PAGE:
In the absence of a trail, we opted against pushing ahead on a steep route directly towards the ruins, instead choosing a more gradual approach which would take us left along the hillside and a bit out of our way before (hopefully) veering back up towards the cliff and our destination.  We were encouraged when we eventually picked up a faint trail again, but after about 20 minutes it was obvious that it was taking us around the mountain and not up towards the cliff.

Our first close-up view

Abandoning the trail to nowhere, we bushwhacked up through a copse of mesquites to the crest of a low rise, hoping we’d be able to see our destination and adjust our path accordingly.  Frustration mounted as, no matter how high we climbed, a clear view of the cliff we needed to reach eluded us.

We had nearly reached the top of the mountain without catching even a glimpse of the cliff face when we suddenly had an ‘ah-ha’ moment and pulled out the camera.  Examining the pictures we had taken earlier from below and matching up distinctive landmarks, it became obvious we had climbed too high and were actually above the ruins!

Cautiously but excitedly, we began to descend towards the edge of the hill, and where (based on the pictures) we thought the cliff should be.  After a harrowing, albeit quick, slide down a field of shattered rocks that rolled and shifted under our feet with a sound like breaking glass, we finally rounded the corner of the cliff and found ourselves directly below the ruins.

Ancient camouflage

Looking up in awe, we beheld an amazing sight!  Blending perfectly into the natural openings in the cliff were the most well-constructed ancient dwellings I have ever seen.  And compared to the structures in Pueblo Canyon, this small enclave of 10-12 rooms brought new meaning to the word ‘inaccessible’.

After personally experiencing the difficulty of reaching these dwellings, it was hard to imagine what prompted the Anchan people to expend the time and effort required to build in this remote, waterless cliff side – a question that archaeologists are still trying to figure out.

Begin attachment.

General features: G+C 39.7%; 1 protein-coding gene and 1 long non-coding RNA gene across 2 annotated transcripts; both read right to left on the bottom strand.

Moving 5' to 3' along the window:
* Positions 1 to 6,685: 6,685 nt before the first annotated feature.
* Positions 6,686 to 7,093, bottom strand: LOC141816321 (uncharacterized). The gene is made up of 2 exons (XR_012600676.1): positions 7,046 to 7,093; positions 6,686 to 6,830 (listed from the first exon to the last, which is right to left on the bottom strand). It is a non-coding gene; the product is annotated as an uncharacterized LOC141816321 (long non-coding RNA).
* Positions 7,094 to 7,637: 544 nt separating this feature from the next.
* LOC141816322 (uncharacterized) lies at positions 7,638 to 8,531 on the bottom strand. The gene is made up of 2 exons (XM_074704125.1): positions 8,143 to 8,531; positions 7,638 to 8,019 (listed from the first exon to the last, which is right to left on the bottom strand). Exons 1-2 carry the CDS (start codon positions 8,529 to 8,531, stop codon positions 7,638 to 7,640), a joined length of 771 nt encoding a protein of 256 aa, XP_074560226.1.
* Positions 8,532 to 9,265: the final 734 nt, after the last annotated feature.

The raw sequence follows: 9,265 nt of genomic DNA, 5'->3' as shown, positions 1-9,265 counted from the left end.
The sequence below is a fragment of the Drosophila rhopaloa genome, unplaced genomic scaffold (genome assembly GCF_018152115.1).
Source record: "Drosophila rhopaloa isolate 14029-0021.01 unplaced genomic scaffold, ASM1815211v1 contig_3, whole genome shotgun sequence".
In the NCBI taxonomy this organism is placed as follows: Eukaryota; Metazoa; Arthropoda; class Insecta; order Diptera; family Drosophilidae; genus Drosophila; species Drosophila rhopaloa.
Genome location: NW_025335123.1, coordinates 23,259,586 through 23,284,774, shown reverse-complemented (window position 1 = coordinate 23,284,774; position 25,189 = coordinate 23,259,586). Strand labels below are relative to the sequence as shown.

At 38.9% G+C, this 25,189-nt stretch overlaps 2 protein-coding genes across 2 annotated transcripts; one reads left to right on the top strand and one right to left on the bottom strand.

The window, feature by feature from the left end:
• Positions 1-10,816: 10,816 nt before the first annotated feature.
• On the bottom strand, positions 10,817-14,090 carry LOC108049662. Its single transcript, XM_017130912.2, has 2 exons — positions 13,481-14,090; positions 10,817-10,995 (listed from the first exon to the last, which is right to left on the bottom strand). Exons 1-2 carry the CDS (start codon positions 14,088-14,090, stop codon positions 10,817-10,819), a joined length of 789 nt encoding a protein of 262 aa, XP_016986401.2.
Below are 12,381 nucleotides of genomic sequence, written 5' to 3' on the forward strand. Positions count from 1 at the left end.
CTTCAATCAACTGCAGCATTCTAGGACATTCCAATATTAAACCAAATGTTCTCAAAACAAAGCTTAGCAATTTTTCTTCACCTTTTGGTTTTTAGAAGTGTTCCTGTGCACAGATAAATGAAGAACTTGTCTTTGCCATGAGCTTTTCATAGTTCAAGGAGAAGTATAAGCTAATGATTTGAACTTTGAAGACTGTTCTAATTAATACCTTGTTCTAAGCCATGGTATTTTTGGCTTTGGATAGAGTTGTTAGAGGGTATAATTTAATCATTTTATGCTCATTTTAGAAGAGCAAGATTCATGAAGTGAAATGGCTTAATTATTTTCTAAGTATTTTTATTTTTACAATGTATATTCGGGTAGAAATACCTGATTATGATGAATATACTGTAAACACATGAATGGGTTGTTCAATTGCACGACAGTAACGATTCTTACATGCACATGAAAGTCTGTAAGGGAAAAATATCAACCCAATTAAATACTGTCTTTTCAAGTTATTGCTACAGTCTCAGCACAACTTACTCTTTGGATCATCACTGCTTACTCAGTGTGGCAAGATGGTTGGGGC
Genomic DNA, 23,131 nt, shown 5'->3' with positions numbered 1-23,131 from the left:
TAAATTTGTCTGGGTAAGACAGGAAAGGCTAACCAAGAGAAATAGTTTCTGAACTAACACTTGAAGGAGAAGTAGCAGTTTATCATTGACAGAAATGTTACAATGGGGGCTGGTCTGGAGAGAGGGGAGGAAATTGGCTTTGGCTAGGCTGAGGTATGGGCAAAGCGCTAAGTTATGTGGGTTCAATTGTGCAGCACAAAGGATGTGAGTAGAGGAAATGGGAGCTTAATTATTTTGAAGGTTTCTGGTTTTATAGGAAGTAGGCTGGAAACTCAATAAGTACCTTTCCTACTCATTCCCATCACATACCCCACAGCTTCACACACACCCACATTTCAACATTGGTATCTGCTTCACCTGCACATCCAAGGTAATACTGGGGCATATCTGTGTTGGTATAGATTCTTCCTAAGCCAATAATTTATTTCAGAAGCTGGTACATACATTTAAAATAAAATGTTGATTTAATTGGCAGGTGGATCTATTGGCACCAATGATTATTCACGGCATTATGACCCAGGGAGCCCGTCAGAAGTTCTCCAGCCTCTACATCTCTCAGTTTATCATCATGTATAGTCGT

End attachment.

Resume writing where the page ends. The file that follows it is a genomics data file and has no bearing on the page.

As John and I spent the next hour joyously exploring this amazing place, there was no question as to whether the trek was worth it – bears and mountain lions notwithstanding.

Related Posts: 
Adventure in the Sierra Ancha

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Adventure in the Sierra Ancha

It was a motley crew that set out from our house early Saturday morning.  I had proposed this little expedition after reading an amazing article about the Sierra Ancha in Arizona Highways magazine a few months ago, and was really jazzed when a few people actually seemed serious about accompanying us.

Fellow Traveler

Aside from my husband Dan and I, our group included our longtime petroglyph-documenting mentor and camping-in-the-outback guru Bill; an amazing man in his 70s who has the body and stamina of a 20-year old. Fellow companion was rock art buff John, who had also been accompanying Bill for years on the many petroglyph-documenting camping trips out in Arizona’s Tonto National Forest.

The oddball of the group (in an outdoorsy sense) was Brian, Dan’s best friend from Jersey.  Perhaps inconveniently for him, our trip just happened to fall on the weekend he was to arrive for a week’s stay.  After going back and forth with Dan as to whether Brian would be up for something like this or if we should just reschedule, Dan decided he might as well ask him.  Brian, in his typical non-committal manner, let us know he was up for the trip.  Actually I think his exact words were, “Eh – yeah…I’ll go.”

His response didn’t carry a lot of emotion, but this was a brave move on Brian’s part.  He had only ever camped once in his life — a comparatively cushy night in our pop-up camper in a nice campground in Sedona’s Oak Creek Canyon. After a harrowing night involving a trio of racoons and a picnic table full of glass beer bottles, he had vowed never to camp again.

Stay Left Bill-Far Left!

We set out from Phoenix bright and early, taking the 60 all the way out past the mining town of Miami to Claypool, then heading north towards Roosevelt Lake.  It was relatively smooth sailing, including the next leg of the trip which involved a nearly 20-mile joggle on a washboard dirt road.  It didn’t get hairy until we hit the last three or four miles of the drive.